‘While this may not be welcome news for employers, they will presumably have responded to this call back in March and may, this time, be in a more prepared position to react to it.
‘As back in March, businesses are also once again being asked to close across Wales. If staff cannot work from home, employers may be able to make once again use of the furlough scheme, subject to eligibility, before it ends on 31 October.
‘They may also be able to use the new JSS from 1 November. Whilst Wales’ first minister has hinted at plans to bring forward the new scheme to use from this Friday in the country, this is still to be confirmed by the UK government.
‘The fact that this so-called circuit break lockdown is scheduled for half term may help to mitigate the impact of staff needing to facilitate childcare, with many of them likely already having done so in preparation for this.
‘That said, it is essential to remember that previously made plans for childcare may need to change due to the new rules. There is no doubt that child care issues are still likely, and employers will need to consider flexibility, and legal rights afforded to parents, over this period.
‘Unlike the March lockdown, this one does at least have a time limit; it will last until 9 November and will not continue past this date.
‘However, what further restrictions the Welsh government will put into place remain to be seen. What is clear is that the coronavirus crisis is far from over, and we will likely see many more announcements of this nature.’
The Irish government has also announced tougher restrictions, having been advised that the evidence of a potentially grave situation arising in the weeks ahead is now too strong.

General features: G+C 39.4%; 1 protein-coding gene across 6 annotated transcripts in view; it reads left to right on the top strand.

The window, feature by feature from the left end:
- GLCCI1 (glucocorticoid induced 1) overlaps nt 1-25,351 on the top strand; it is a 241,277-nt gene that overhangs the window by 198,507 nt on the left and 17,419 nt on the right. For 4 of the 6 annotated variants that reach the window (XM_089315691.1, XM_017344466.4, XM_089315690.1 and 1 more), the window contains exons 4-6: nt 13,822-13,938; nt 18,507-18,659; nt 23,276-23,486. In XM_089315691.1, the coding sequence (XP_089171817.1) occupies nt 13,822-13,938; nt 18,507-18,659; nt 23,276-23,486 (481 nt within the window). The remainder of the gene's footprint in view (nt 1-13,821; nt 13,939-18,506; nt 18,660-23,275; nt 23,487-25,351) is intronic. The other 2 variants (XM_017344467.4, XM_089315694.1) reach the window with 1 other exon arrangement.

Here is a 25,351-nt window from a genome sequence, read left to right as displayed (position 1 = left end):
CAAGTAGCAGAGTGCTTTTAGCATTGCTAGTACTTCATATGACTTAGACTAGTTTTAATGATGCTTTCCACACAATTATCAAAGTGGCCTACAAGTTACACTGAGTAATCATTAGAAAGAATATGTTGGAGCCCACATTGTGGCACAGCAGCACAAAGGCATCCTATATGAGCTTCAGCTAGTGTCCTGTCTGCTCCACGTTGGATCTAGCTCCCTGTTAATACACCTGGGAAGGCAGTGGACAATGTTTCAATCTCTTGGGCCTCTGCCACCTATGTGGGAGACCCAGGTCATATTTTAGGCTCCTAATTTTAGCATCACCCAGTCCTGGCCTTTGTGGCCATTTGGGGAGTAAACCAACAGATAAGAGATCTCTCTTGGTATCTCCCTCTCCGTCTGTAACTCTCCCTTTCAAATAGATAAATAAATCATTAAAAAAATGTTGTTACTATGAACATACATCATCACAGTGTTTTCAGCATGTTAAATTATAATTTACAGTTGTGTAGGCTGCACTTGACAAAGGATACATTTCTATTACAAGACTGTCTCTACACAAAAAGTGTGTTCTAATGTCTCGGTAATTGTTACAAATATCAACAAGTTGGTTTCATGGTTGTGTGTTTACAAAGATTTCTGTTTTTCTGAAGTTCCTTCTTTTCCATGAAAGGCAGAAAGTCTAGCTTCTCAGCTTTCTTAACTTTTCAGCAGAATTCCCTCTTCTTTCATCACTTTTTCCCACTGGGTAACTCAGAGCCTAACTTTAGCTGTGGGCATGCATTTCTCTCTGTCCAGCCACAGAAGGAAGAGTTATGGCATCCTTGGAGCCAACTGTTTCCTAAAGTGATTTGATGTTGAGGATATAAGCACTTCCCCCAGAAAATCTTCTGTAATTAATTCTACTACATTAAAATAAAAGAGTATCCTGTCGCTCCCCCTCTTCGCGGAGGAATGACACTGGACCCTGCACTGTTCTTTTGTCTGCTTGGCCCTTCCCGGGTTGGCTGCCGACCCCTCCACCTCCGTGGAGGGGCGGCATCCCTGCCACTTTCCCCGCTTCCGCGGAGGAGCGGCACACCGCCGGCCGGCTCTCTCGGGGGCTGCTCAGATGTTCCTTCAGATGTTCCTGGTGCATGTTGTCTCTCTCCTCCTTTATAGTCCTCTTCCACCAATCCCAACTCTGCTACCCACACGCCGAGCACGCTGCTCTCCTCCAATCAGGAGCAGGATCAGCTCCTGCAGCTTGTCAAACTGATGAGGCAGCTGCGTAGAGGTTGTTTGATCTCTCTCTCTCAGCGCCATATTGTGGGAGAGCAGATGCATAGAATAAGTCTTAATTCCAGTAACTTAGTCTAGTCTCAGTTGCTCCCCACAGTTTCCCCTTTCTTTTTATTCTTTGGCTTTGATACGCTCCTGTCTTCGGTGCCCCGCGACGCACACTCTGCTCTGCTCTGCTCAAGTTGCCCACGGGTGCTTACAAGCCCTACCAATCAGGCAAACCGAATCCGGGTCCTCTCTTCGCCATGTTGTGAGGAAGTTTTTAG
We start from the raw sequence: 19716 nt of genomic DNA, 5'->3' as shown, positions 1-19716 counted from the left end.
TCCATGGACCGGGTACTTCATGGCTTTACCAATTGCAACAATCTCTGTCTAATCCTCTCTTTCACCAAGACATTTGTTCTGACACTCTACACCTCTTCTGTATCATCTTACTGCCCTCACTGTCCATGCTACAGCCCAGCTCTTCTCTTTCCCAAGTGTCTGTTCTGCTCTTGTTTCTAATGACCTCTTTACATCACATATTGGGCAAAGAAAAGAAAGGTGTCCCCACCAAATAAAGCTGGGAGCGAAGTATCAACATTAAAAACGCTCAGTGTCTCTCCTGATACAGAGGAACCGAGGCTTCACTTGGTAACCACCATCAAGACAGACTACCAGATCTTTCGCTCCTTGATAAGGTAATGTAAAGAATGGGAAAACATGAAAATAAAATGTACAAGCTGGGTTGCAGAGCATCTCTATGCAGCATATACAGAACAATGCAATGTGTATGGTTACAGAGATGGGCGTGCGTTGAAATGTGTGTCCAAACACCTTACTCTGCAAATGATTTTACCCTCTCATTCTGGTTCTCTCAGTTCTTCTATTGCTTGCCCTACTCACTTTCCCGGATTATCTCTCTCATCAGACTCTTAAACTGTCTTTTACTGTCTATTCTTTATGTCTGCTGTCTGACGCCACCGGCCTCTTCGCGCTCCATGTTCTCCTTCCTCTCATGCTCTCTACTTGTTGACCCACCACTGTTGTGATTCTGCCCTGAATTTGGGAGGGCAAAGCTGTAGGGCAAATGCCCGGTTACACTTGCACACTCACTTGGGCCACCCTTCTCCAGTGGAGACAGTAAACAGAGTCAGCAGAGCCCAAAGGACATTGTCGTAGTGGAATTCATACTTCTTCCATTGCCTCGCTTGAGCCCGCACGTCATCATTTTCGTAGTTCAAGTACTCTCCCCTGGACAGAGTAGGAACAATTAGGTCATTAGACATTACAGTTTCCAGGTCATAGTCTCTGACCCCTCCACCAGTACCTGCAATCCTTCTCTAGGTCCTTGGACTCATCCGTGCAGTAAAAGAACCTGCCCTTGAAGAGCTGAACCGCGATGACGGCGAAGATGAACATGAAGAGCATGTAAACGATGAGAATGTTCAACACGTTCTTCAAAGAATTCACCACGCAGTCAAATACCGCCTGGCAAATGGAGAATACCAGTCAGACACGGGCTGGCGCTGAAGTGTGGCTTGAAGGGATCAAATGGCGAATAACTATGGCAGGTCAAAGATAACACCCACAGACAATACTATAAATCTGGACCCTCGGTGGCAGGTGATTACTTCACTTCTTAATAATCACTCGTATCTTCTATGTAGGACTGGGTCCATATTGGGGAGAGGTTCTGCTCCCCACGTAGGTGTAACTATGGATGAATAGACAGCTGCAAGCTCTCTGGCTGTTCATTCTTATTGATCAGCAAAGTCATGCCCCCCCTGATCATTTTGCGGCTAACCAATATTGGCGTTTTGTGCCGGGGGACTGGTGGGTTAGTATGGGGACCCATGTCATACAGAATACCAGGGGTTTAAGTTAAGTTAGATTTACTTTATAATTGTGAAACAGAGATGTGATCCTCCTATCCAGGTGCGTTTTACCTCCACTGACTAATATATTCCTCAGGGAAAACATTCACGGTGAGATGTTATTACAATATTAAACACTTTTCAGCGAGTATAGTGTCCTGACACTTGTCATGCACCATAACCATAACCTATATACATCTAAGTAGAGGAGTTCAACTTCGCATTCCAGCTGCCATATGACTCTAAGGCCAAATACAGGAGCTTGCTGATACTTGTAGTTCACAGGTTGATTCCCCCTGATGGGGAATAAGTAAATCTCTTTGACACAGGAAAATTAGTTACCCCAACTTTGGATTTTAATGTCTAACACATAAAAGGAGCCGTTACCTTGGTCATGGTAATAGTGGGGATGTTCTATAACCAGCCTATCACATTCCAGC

As a result, from midnight on Wednesday night, the whole country will move to level 5 of Ireland’s framework for living with Covid-19 for a period of six weeks.
Given the worsening situation, the government has agreed that the moratorium on evictions be reinstated and that pandemic unemployment payment (PUP) and the employee wage subsidy scheme (EWSS) be amended to reflect these challenges.
Under the new measures, people are asked to stay at home and should work from home unless providing an essential service for which their physical presence is required.
People will be permitted to exercise within a radius of 5 km of their home, but there will be a penalty for movement outside 5km of home, with exemptions to this for essential work and essential purposes.
There should be no visits to other people’s homes or gardens. However, there will be the concept of an extended household (or support bubble) for defined categories of individuals to support those at risk of social isolation and/or mental ill-health.
It is possible to meet with one other household in an outdoor setting which is not a home or garden, such as a park, including for exercise, but no social/family gatherings should take place, with the exemptions to this for weddings and funerals with numbers limited.
Essential retail and essential services will remain open, as will schools, early learning and childcare services.
Public transport will operate at 25% capacity for the purposes of allowing those providing essential services to get to work.
Bars, cafes, restaurants and wet pubs may provide take-away and delivery services only. Wet pubs in Dublin remain closed. Hotels, guesthouses and B&Bs may remain open, but only to support provision of essential services.
Construction work has been deemed as essential and will continue during this phase, while most manufacturing will also remain open.
Ireland’s Taoiseach, Micheál Martin, said: ‘I want the whole country to know that we will be supporting this effort to suppress the virus again with enhanced financial supports for individuals and businesses.’